On May 30th a shot was fired across the SBC Blogosphere in the form of a document entitled A Statement of the Traditional Southern Baptist Understanding of God’s Plan of Salvation. (Actually prior to its hitting the blog world, Tom Ascol had posted an article alerting some that such a statement was forthcoming).
Since that initial article there have been numerous statements for and against. SBC Today has put forth several articles defending the document and there have been a few at SBC Voices defending it as well. There have been over 500 signatures to the document. A good number of Southern Baptists appear to be supportive and generally backing this statement.
Yet, it is not without its controversy. There are several that have responded negatively to the statement. The charge of semi-Pelagianism (or at least appearing to be Semi-Pelagian) has been leveled; and this even by those outside of the SBC. Dr. Mohler has weighed in. Dr. Jerry Vines has responded. It’s a big deal and will certainly spill over into the SBC’s Annual Meeting next week.
You probably know that my soteriological leanings tend towards being Calvinistic. Or to put that another way I prefer TULIP’s over ROSES. But you also know that I’m like John Newton:
‘I am more of a Calvinist than anything else; but I use my Calvinism in my writings and my preaching as I use this sugar’—taking a lump, and putting it into his tea-cup, and stirring it, adding, ‘I do not give it alone, and whole; but mixed and diluted.’
As such I am, honestly, a tad disappointed at the way some of responded to the statement. That’s not to say that I’m not equally befuddled by some of the responses to those responses. For the most part I think that there are significant theological differences but for the most part we are just talking past one another.
Without getting into any of the theological issues at this point, my major contention with “The Statement” deals with the way the entire discussion has been framed. And I believe that this is really why we are doing nothing more than talking past one another, arguing about terms, and really only looking like a dumb dog chasing it’s tail for every passerby to laugh at.
“What is the issue?” That is the foundational question that I want to ask to those that framed and signed the document.
If the issue is doctrine then let’s respond with statements of belief and disagreement. Let’s discuss the issues, determine if it’s a second-tier or third tier issue, and decide how to either cooperate or sadly decide how to amicably part ways. If the theology of Calvinism is the issue and we are discussing whether or not we need to rid the SBC of Calvinists then let’s discuss that.
However, from the document itself it seems like they are saying something different. It sounds as if they are saying something similar to this, “While, we disagree with Calvinist theology it is not the theology itself that has really caused us to write this statement. What has necessitated this document is the rise of a new form of militant and aggressive Calvinists that are wreaking havoc on our beloved SBC”.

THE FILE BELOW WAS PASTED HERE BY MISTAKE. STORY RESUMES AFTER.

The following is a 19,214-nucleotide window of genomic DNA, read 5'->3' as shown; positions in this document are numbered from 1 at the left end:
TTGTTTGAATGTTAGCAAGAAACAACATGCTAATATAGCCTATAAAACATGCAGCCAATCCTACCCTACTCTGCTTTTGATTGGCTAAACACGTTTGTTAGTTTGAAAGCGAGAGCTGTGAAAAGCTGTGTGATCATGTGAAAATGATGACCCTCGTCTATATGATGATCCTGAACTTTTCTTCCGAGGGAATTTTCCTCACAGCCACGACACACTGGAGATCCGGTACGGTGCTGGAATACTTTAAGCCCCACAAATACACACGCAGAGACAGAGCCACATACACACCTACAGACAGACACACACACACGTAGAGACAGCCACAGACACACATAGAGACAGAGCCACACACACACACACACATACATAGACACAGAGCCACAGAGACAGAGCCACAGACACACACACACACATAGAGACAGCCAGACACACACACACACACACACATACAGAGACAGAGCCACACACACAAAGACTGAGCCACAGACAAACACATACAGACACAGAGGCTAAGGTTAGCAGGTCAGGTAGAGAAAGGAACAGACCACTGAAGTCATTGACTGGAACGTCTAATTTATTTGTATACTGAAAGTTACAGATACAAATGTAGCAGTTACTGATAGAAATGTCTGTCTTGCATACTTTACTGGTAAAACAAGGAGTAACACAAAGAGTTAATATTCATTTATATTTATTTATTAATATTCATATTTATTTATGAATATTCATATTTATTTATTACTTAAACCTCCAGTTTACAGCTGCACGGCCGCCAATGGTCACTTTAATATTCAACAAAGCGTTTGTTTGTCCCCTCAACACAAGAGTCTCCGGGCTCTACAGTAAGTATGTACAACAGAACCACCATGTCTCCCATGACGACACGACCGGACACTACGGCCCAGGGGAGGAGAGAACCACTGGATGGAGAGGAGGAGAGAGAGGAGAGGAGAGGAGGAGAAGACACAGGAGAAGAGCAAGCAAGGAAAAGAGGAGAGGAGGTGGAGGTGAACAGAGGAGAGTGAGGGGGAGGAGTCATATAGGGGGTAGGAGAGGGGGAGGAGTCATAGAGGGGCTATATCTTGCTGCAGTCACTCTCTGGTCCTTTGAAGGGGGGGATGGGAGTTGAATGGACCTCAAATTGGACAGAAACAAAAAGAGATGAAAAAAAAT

And that just confuses me. It confuses me because whenever I deal with any angry and aggressive Calvinist, Arminian, Semi-Pelagian, Steeler-fan, or country music fan I don’t typically engage them with a confessional statement. It may do us a little good to argue about the merits of hating country music--and I would be sure to win that argument--but at the end of the day you aren’t going to “win” a battle with an angry and aggressive adherent to any doctrine (heresy or orthodox). Anger and militancy is a heart issue that won’t be changed by a confessional statement. Such a statement will only make angry and aggressive types foam at the mouth quicker than a seeker-sensitive youth group popping Alka Seltzers.
So, if the Statement was meant to get a group of people together to stop militant and aggressive Calvinists then sign me up. They won’t get them to sign the confessional statement but I bet they could get a whole host of SBC Calvinist to put an end to an angry and aggressive posture. Again, I’m not sure who they are, specifically, but if I find ‘em I’ll do my best to calm them down.
As it stands you have a group of people saying we believe Calvinists and non-Calvinists have worked together for centuries (so the theology itself is not the biggest problem) but we Traditionalists have to fight against this “new Calvinism”, and here is a document showing why Calvinism is in error. Meanwhile we are left to debate terms, the growing influence of nameless people, and somewhere along the way ask what the Bible says about how we come to faith in Christ.
Tomorrow I’ll give my idea for a way forward…